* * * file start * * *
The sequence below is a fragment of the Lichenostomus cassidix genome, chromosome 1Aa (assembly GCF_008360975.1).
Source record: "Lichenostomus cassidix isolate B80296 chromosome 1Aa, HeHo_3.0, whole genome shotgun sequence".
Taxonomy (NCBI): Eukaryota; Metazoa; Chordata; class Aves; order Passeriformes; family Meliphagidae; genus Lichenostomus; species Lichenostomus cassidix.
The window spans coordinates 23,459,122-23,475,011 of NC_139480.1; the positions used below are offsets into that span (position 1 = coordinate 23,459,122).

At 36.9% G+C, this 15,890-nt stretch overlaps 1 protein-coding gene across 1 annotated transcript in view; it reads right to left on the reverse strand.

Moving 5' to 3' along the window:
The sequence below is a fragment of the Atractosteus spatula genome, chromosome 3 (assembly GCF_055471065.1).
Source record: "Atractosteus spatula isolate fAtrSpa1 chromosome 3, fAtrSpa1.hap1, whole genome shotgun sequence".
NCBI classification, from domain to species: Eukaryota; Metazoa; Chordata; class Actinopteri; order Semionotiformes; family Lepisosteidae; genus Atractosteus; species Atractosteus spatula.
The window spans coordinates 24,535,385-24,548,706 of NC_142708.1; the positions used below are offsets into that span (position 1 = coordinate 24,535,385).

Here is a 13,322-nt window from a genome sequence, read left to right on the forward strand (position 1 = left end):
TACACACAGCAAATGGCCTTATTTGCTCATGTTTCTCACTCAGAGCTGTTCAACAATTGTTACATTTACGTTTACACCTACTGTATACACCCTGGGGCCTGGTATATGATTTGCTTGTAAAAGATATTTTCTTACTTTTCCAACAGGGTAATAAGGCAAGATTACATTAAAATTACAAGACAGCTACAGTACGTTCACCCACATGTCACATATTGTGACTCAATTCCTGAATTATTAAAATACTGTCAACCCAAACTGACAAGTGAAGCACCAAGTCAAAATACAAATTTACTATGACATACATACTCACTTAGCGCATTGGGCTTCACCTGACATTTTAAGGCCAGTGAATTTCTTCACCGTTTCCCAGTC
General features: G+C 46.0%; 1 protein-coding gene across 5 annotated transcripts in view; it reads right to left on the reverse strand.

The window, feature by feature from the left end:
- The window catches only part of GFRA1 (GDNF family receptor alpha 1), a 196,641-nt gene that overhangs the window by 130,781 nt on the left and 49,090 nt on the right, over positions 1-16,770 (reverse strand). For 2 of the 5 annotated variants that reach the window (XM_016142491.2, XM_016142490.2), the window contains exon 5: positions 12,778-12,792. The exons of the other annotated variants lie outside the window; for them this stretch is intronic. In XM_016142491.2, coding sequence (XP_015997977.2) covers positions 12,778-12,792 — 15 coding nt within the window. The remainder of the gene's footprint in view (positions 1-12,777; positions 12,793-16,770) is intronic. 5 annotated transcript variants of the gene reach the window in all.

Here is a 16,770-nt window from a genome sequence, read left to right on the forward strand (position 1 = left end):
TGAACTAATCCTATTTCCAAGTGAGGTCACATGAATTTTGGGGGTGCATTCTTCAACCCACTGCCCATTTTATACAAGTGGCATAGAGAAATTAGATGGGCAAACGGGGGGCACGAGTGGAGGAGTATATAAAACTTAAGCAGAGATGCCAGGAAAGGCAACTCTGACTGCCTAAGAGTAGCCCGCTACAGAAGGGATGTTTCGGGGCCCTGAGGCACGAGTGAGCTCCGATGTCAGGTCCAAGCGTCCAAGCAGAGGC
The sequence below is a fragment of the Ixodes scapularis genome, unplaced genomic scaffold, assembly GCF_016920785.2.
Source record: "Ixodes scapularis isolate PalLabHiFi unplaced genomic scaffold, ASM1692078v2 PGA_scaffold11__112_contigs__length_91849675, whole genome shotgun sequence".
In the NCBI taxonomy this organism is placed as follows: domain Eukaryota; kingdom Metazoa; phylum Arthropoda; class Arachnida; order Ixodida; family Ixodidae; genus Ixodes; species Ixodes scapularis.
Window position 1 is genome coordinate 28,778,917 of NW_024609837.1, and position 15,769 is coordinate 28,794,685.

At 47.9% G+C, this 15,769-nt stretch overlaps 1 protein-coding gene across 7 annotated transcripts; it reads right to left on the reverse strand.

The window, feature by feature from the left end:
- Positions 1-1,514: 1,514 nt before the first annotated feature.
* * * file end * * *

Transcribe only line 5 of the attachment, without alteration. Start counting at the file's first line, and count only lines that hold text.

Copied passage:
At 36.9% G+C, this 15,890-nt stretch overlaps 1 protein-coding gene across 1 annotated transcript in view; it reads right to left on the reverse strand.